Williams v. Mount et al

Filing 6

IT IS HEREBY ORDERED that Plaintiff's Amended Complaint is DISMISSED without prejudice. IT IS FURTHER ORDERED that, should he wish to proceed with this case, Plaintiff shall file his Second Amended Complaint, stating any facts which may exist to support a medical indifference claim, within 28 days of the entry of this order. (Amended Pleadings due by 1/26/2017). Signed by Chief Judge Michael J. Reagan on 12/29/2016. (tjk)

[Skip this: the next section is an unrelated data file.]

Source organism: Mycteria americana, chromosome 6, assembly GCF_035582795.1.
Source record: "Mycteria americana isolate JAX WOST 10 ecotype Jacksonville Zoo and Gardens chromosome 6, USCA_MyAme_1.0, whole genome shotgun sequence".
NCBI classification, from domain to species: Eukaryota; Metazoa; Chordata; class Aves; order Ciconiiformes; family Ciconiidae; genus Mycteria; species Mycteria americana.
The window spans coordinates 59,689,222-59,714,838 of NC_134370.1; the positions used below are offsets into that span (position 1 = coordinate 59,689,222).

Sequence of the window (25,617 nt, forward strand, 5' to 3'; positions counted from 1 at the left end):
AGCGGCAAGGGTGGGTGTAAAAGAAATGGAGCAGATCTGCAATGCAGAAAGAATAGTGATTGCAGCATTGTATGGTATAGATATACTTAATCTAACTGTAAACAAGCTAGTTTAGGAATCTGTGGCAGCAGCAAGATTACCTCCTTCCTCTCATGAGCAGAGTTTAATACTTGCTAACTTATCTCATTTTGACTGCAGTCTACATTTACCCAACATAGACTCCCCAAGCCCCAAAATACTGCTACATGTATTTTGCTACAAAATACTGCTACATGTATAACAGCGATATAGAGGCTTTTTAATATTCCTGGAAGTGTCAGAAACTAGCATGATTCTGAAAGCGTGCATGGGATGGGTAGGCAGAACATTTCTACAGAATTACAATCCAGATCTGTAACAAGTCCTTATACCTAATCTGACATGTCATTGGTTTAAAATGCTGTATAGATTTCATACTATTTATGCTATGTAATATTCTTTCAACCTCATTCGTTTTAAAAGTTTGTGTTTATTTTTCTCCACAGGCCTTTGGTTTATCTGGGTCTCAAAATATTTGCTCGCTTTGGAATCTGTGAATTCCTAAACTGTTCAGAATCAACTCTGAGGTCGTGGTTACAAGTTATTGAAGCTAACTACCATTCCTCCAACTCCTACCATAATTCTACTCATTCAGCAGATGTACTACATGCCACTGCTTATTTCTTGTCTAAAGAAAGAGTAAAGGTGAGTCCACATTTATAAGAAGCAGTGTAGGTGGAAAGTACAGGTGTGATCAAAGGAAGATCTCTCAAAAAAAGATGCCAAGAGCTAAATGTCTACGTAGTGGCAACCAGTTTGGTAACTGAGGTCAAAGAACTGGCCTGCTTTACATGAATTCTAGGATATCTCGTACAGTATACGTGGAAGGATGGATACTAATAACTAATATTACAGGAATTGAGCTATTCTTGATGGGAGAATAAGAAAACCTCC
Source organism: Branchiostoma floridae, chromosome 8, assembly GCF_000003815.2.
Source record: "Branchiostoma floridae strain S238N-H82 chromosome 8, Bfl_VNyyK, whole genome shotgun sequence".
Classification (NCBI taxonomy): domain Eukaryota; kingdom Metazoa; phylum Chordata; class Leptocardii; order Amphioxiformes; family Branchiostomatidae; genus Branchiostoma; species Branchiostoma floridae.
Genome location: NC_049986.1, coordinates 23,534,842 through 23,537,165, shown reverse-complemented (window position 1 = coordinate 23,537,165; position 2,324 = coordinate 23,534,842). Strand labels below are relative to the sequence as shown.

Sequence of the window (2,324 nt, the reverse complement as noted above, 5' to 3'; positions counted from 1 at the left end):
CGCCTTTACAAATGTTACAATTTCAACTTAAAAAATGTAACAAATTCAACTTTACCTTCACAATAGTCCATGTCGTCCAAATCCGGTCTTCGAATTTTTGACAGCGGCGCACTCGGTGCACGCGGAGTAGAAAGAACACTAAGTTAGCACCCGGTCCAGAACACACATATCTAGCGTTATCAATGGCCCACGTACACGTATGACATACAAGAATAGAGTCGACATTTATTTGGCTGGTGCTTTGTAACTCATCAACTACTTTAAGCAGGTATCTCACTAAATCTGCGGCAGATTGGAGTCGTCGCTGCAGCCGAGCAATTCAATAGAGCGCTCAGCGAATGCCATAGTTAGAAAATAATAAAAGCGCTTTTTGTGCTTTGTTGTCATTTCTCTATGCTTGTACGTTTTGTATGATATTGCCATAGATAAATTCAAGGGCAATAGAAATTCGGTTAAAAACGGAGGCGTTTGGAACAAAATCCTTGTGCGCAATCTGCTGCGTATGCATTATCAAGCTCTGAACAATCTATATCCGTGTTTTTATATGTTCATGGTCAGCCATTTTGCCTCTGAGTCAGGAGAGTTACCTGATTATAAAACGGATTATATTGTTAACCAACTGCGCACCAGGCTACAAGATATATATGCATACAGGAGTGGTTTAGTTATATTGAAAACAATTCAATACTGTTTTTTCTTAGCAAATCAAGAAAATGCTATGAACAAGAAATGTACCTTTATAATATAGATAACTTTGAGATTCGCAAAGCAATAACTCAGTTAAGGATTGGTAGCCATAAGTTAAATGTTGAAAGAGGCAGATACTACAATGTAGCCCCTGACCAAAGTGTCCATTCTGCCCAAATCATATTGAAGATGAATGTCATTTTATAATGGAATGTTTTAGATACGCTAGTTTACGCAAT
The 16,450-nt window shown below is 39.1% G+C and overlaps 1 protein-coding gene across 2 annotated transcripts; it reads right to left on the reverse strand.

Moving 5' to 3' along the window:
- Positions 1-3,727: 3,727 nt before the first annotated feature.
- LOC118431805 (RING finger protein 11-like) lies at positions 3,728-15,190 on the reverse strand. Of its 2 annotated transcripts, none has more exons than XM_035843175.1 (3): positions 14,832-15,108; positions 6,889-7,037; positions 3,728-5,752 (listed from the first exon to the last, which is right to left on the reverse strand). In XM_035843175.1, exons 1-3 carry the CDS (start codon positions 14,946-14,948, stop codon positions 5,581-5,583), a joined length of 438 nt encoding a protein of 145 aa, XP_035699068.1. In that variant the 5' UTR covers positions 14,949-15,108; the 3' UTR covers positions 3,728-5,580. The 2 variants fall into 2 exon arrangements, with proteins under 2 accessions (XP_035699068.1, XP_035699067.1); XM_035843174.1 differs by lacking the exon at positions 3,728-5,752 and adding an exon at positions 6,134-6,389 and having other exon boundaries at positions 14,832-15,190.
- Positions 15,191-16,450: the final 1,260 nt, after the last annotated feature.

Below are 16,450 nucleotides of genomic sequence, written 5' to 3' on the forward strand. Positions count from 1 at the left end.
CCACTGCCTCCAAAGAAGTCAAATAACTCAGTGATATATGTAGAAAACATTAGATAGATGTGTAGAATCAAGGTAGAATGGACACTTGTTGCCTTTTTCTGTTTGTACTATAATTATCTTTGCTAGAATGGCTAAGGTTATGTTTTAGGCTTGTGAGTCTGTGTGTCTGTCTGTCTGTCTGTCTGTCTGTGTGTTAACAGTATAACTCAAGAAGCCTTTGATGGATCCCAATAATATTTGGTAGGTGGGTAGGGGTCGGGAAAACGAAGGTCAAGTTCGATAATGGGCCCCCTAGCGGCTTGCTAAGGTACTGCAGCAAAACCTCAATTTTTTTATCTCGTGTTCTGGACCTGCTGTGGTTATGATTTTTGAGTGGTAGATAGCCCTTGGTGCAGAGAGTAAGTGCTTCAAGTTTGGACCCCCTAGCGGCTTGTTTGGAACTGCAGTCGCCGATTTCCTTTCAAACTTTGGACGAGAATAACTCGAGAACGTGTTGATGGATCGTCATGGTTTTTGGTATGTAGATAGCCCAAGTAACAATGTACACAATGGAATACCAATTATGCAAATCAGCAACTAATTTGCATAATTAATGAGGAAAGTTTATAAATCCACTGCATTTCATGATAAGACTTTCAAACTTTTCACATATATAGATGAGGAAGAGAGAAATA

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IN THE UNITED STATES DISTRICT COURT FOR THE SOUTHERN DISTRICT OF ILLINOIS D’AARON WILLIAMS, ) ) ) ) ) ) ) ) ) ) ) ) ) Plaintiff, vs. MOUNT, JANE DOE, JOHN DOE, HAYNES, and JANE DOE 2 Defendants. Case No. 16−cv–1265−MJR MEMORANDUM AND ORDER REAGAN, Chief District Judge: Plaintiff D’Aaron Williams, an inmate in the Cook County Department of Corrections, brings this action for deprivations of his constitutional rights pursuant to 42 U.S.C. § 1983 for actions that occurred in the Jefferson County Detention Facility. Plaintiff requests declarative relief and monetary damages. This case is now before the Court for a preliminary review of the Amended Complaint pursuant to 28 U.S.C. § 1915A, which provides: (a) Screening – The court shall review, before docketing, if feasible or, in any event, as soon as practicable after docketing, a complaint in a civil action in which a prisoner seeks redress from a governmental entity or officer or employee of a governmental entity. (b) Grounds for Dismissal – On review, the court shall identify cognizable claims or dismiss the complaint, or any portion of the complaint, if the complaint– (1) is frivolous, malicious, or fails to state a claim on which relief may be granted; or (2) seeks monetary relief from a defendant who is immune from such relief. 1 An action or claim is frivolous if “it lacks an arguable basis either in law or in fact.” Neitzke v. Williams, 490 U.S. 319, 325 (1989). Frivolousness is an objective standard that refers to a claim that any reasonable person would find meritless. Lee v. Clinton, 209 F.3d 1025, 102627 (7th Cir. 2000). An action fails to state a claim upon which relief can be granted if it does not plead “enough facts to state a claim to relief that is plausible on its face.” Bell Atlantic Corp. v. Twombly, 550 U.S. 544, 570 (2007). The claim of entitlement to relief must cross “the line between possibility and plausibility.” Id. at 557. At this juncture, the factual allegations of the pro se complaint are to be liberally construed. See Rodriguez v. Plymouth Ambulance Serv., 577 F.3d 816, 821 (7th Cir. 2009). Upon careful review of the Amended Complaint and any supporting exhibits, the Court finds it appropriate to exercise its authority under § 1915A; this action is subject to summary dismissal. The Amended Complaint Plaintiff originally filed this case on November 21, 2016. (Doc. 1). On December 19, 2016, he filed an Amended Complaint. (Doc. 4). The Federal Rules of Civil Procedure permit a Plaintiff to amend his complaint once as a matter of course within 21 days of serving it. FRCP 15(a). Here, Plaintiff’s Complaint has not yet been served on Defendants. He will therefore be permitted to amend his Complaint, although the Court emphasizes, that having amended once, Plaintiff must now seek permission from the Court for any further amendments by filing a motion. The Court will review the Amended Complaint; the original Complaint is now a nullity. Through a kiosk, Plaintiff told Hanes and Lt. Jane Doe 2, and a nurse that he needed his medication. (Doc. 4, p. 3, 6). Plaintiff has been taking medication for years. Id. Plaintiff also told Mount that he needed his medication. (Doc. 4, p. 1). On November 14, 2016, Mount told 2 Plaintiff “while you are housed in our facility, you will be under the care of your medical dept. Correctional staff cannot override the decision of the doctor.” (Doc. 4, p. 6). Plaintiff alleges that Dr. John Doe denied him his medication. (Doc. 4, p. 2). Even after reviewing a copy of Plaintiff’s medications from Cook County, and hearing about Plaintiff’s mental health situation, the nurse refused to give Plaintiff his medications. (Doc. 4, p. 6). Without his medications, Plaintiff suffers from withdrawal symptoms. Id. Plaintiff got sick, but Jane Doe 1 would not provide treatment until she saw Plaintiff “shit.” (Doc. 4, p. 1, 6). Discussion Based on the allegations of the Amended Complaint, the Court finds it convenient to divide the pro se action into 1 count. The parties and the Court will use this designation in all future pleadings and orders, unless otherwise directed by a judicial officer of this Court. Count 1 – Defendants were deliberately indifferent to Plaintiff’s serious medical need in violation of the Eighth Amendment. Plaintiff’s Amended Complaint will be dismissed without prejudice at this time. In order to state a clam for deliberate indifference to a serious medical need, an inmate must show that he 1) suffered from an objectively serious medical condition; and 2) that the defendant was deliberately indifferent to a risk of serious harm from that condition. An objectively serious condition includes an ailment that has been “diagnosed by a physician as mandating treatment,” one that significantly affects an individual’s daily activities, or which involves chronic and substantial pain. Gutierrez v. Peters, 111 F.3d 1364, 1373 (7th Cir. 1997). “Deliberate indifference is proven by demonstrating that a prison official knows of a substantial risk of harm to an inmate and either acts or fails to act in disregard of that risk. Delaying treatment may constitute deliberate indifference if such delay exacerbated the injury or unnecessarily prolonged an inmate’s pain.” Gomez v. Randle, 680 F.3d 859, 865 (7th Cir. 2012) (internal citations and 3 quotations omitted); see also Farmer v. Brennan, 511 U.S. 825, 842 (1994). The Eight Amendment does not give prisoners entitlement to “demand specific care” or “the best care possible,” but only requires “reasonable measures to meet a substantial risk of serious harm.” Forbes v. Edgar, 112 F.3d 262, 267 (7th Cir. 1997). Here Plaintiff’s Complaint is too vague. He has not identified what medical need his medication is supposed to address. He has also not alleged that he suffered any harm or injury from the denial of medication. It is not enough for Plaintiff to allege that he was entitled to treatment; Plaintiff must allege both that he suffered from a serious medical need and that Defendants had a culpable state of mind. Without knowing what condition the medication was supposed to treat, or what the effects of not having it were, Plaintiff has not alleged either. For these reasons, Plaintiff’s Complaint will be dismissed without prejudice at this time. Plaintiff may file a Second Amended Complaint including more facts about his medical condition. As this Order grants Plaintiff leave to file a Second Amended Complaint, he need not file a Motion requesting that relief. Disposition IT IS HEREBY ORDERED that Plaintiff’s Amended Complaint is DISMISSED without prejudice. IT IS FURTHER ORDERED that, should he wish to proceed with this case, Plaintiff shall file his Second Amended Complaint, stating any facts which may exist to support a medical indifference claim, within 28 days of the entry of this order (on or before January 26, 2017). An amended complaint supersedes and replaces the original complaint, rendering the original complaint void. See Flannery v. Recording Indus. Ass’n of Am., 354 F.3d 632, 638 n.1 (7th Cir. 2004). The Court will not accept piecemeal amendments. 4 Thus, the Second Amended Complaint must stand on its own, without reference to any other pleading. Should the Second Amended Complaint not conform to these requirements, it shall be stricken. Plaintiff must also re-file any exhibits he wishes the Court to consider along with the Second Amended Complaint. Failure to file an amended complaint shall result in the dismissal of this action with prejudice. Such dismissal shall count as one of Plaintiff’s three allotted “strikes” within the meaning of 28 U.S.C. § 1915(g). Plaintiff is warned, however, that the Court takes the issue of perjury seriously, and that any facts found to be untrue in the Second Amended Complaint may be grounds for sanctions, including dismissal and possible criminal prosecution for perjury. Rivera v. Drake, 767 F.3d 685, 686 (7th Cir. 2014) (dismissing a lawsuit as a sanction where an inmate submitted a false affidavit and subsequently lied on the stand). No service shall be ordered on any Defendant until after the Court completes its § 1915A review of the Second Amended Complaint. In order to assist Plaintiff in preparing his amended complaint, the Clerk is DIRECTED to mail Plaintiff a blank civil rights complaint form. IT IS SO ORDERED. DATED: December 29, 2016 s/ MICHAEL J. REAGAN U.S. District Judge 5